Crop insurance addresses wheat falling numbers

Matthew Weaver/Capital Press A machine measures flour and water paste for the falling number tests in the Western Wheat Quality Laboratory during a tour in Pullman, Wash., June 2.


Capital Press

When wheat farmers sign up for 2011 crop insurance, there will be a place for falling number test results on their insurance forms.

Based on feedback from regional wheat producers and organizations, the USDA Risk Management Agency filed discounts for falling numbers for the hard red spring, durum and soft white wheat classes in quality statements for the 2011 crop year.

The falling number test analyzes wheat samples for sprout damage by measuring a flour-and-water paste sample's resistance to a falling plunger. The time, in seconds, is known as the falling number.

Agency regional director Dave Paul, based in Spokane, said the change essentially adjusts farmers' production accounts on their crop insurance policy based on discounts the Farm Service Agency uses for crop commodity loans.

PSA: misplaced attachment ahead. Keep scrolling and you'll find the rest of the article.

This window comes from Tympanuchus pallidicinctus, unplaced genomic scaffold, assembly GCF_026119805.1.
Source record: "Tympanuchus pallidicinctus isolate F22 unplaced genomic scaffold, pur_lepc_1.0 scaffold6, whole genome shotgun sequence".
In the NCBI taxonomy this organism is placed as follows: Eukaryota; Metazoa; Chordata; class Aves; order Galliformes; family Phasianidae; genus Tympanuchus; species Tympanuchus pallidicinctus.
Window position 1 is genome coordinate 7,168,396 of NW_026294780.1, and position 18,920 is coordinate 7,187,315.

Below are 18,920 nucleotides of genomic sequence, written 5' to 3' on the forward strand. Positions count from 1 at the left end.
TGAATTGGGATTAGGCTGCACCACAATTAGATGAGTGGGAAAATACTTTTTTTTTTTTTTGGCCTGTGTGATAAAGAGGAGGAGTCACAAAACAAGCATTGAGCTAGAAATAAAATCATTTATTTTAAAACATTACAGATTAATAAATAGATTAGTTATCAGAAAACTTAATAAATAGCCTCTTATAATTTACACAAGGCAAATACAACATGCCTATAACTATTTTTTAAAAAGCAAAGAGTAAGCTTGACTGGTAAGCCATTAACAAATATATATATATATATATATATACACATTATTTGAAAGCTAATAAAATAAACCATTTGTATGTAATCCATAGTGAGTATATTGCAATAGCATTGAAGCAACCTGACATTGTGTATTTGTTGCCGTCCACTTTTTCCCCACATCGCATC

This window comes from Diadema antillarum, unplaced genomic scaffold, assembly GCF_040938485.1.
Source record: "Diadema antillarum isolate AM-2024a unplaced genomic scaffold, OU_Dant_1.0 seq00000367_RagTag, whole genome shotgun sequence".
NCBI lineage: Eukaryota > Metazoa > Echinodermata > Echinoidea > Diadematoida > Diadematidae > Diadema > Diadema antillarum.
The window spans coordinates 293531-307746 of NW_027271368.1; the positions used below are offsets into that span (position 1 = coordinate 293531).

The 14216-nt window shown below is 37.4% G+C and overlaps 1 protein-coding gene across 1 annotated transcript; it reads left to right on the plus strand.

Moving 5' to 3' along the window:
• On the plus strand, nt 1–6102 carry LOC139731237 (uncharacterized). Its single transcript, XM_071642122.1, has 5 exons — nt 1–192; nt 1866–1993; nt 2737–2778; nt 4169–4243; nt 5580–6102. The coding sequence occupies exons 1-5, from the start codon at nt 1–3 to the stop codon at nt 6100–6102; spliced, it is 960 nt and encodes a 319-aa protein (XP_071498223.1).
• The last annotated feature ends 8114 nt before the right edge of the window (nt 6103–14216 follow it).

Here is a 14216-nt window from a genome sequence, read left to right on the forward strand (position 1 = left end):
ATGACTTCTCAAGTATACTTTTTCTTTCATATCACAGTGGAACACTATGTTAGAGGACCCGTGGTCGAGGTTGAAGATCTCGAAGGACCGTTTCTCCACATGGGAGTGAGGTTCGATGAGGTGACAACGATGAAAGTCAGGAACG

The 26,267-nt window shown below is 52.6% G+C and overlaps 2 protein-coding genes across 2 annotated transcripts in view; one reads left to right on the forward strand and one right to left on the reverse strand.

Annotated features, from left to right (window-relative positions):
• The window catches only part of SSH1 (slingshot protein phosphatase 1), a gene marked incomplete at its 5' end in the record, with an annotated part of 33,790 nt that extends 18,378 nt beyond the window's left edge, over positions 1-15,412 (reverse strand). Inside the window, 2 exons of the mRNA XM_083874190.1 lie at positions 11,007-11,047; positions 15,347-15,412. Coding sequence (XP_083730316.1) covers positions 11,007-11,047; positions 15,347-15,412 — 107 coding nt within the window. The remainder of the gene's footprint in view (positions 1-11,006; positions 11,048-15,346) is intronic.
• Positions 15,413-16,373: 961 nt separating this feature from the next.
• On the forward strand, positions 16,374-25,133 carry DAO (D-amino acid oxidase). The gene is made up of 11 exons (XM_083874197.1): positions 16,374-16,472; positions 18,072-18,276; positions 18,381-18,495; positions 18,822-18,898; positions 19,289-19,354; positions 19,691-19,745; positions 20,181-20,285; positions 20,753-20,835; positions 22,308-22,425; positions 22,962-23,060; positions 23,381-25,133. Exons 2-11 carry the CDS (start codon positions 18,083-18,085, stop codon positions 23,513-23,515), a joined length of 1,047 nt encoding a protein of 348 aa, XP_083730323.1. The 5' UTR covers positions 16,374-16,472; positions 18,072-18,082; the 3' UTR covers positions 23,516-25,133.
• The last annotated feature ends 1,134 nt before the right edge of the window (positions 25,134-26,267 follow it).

"If they're in a loss situation and they have falling numbers, it should be reflected in the calculation," Paul said.

Idaho Grain Producers Association Executive Director Travis Jones said the change is part of a multi-agency approach to find a solution to the problem.

Growers were getting docked by grain elevators for quality issues related to moisture through the falling numbers test, and not receiving assistance through crop insurance, Jones said.

"It's basically helping deal with yet another risk issue growers are facing out there in the countryside," he said. "This is going to be positive for them."

Jones doesn't expect falling numbers to be an issue for the 2010 crop year, but it could arise if there is rain and wheat buyers become concerned.

Jones advised farmers to familiarize themselves with the agency's new combined insurance policy and understand how best to protect themselves against quality issues before signing up for crop insurance in the fall.

Jones said the move is a step in the right direction, although there will probably always be a need to apply the program to unforeseen issues that arise.


USDA Risk Management Agency:

Idaho Grain Producers Association:

Idaho Wheat Commission:

Recommended for you